Lucier: I met John Lado Keni in Des Moines, Iowa where I was shooting a group of people who were, for the most part, refugees—many from Somalia and in his case the Sudan, as well as other places around the world. Most were brought there by Lutheran social services from the refugee camps, and one of the men who was teaching them English said to me ,‘Oh, I know this fantastic fellow named John Lado Keni who is the most amazing storyteller,’ and so I met John who was a completely compelling and charismatic character. He hardly knew any sign language and neither did we, but his whole way of storytelling was so expressive and coherent. His gestures were a kind of pantomime accompanied by these vocal sounds that he was unaware of. Needless to say, I thought that this could be very controversial but that it was an amazing opportunity to videotape this individual who was such a natural performer, with a particular disability that completely shapes the way he tells a story. So I made an appointment and communicated to him about the project and he was happy to participate.
Rail I also thought that in the end of the piece when you allowed two images to overlap one another it certainly intensifies while enhancing the performative aspect as well as the complex gesture of his hands.
Lucier: Yes, I felt that he was, to some degree, locked inside himself, and in order to get out, he has to talk to himself in some way, but he is also trying very hard to communicate to others as well. So I overlaid the reversed image so that you see his own internal dialogue with himself.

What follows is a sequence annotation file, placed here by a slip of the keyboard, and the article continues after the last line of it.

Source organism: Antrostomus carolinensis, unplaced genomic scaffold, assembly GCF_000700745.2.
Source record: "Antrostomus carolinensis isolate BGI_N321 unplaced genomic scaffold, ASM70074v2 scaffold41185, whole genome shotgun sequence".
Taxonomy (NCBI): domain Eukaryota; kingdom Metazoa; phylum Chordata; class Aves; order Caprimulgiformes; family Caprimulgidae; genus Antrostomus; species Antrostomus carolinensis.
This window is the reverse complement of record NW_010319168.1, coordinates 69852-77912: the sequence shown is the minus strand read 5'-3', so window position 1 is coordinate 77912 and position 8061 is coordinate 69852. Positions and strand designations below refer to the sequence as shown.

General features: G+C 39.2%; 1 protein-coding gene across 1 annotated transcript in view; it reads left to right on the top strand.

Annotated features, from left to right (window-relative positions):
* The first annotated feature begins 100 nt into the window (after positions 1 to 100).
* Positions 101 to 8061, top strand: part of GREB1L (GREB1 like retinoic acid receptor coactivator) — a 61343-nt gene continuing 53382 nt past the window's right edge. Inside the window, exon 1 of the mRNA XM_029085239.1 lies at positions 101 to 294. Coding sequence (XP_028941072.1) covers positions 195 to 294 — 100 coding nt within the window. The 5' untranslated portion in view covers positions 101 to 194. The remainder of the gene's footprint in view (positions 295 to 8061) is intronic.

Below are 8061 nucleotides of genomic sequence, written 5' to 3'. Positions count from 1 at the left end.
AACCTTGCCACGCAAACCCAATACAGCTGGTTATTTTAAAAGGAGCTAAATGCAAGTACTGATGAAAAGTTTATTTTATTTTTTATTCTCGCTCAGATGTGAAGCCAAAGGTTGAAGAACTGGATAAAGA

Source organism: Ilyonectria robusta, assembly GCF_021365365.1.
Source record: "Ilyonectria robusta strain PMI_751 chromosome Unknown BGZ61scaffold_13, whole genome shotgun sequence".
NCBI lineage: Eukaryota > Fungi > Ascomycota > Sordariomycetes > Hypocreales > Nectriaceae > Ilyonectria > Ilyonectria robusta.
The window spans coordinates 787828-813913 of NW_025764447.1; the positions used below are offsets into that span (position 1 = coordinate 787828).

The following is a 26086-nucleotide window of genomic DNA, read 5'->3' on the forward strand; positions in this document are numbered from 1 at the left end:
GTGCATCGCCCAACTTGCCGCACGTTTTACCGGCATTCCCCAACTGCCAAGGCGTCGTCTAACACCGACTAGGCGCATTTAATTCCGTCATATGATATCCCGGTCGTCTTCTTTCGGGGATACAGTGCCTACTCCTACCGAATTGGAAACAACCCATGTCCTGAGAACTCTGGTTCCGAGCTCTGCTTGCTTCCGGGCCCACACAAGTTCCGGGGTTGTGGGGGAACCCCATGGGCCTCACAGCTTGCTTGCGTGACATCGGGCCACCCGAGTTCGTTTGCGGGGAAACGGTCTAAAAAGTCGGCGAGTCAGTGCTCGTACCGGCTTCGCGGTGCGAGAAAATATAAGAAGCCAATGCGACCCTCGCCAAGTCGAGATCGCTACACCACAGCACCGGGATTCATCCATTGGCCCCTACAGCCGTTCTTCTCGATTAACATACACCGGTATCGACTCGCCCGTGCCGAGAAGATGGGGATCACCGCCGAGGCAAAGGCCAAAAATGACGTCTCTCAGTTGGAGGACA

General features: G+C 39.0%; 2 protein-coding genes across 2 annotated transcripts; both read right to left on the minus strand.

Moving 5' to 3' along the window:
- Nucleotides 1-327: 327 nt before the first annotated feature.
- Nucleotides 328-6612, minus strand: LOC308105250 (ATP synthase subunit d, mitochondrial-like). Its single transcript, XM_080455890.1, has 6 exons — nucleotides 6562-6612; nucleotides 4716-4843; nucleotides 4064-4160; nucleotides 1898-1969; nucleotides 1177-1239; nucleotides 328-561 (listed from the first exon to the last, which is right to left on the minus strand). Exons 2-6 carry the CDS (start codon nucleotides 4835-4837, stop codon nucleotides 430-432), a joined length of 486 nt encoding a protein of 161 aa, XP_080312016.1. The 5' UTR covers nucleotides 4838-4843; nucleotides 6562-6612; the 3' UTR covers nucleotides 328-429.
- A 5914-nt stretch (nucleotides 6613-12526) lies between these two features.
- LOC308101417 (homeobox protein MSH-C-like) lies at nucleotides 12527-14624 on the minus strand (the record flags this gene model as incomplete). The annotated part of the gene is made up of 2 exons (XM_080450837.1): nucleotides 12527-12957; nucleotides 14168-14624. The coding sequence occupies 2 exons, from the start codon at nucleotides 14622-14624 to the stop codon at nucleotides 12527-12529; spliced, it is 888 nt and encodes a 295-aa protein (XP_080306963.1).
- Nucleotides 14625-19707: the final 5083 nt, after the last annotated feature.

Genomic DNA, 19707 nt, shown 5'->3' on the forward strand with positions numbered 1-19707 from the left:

Rail Like Floodsongs, The Plains of Sweet Regret is also commissioned by the North Dakota Museum of Art. Another ambitious project employing five channel synchronized video, surrounded sounds as well as a set of rescued old school chairs where the viewer can sit and watch and be taken into this incredible vast landscape of the west, a more or less predominant or recurring theme in your work. Wouldn’t it be fair to think this body of work is about the persistence of memory as well as the inevitability of decay or some form of erosion?
Lucier: Well, with Floodsongs the director of the North Dakota Museum, Laurel Reuter, called me up and asked if I would do a commission for a series of pieces she was planning to commemorate the flood of the Red River of the North in 1997. And I had just seen this incredible image of the city of Grand Forks underwater and on fire at the same time in the Arts and Leisure section of the New York Times, and I thought, ‘my God, that image is so apocalyptic,’ and then she called [laughing] so that’s how our collaboration got started. Then a couple of years later she called me again and said: ‘Would you consider doing another commission? I have this other idea about the emptying out of the northern plains and I’m commissioning a series of work from different perspectives about that.’ Having already worked with her once successfully, and since I was already familiar with the people and the land, I gladly accepted the second commission. _The Plains of Sweet Regret is not just about the abandoned artifacts and buildings in this vast and austere landscape; there are rituals that are a little more hopeful—though perhaps a bit ambiguous— like the birth of a calf and the rodeo.
Rail And Arabesque which I saw in a group show last summer, will be shown along with The Plains of Sweet Regret?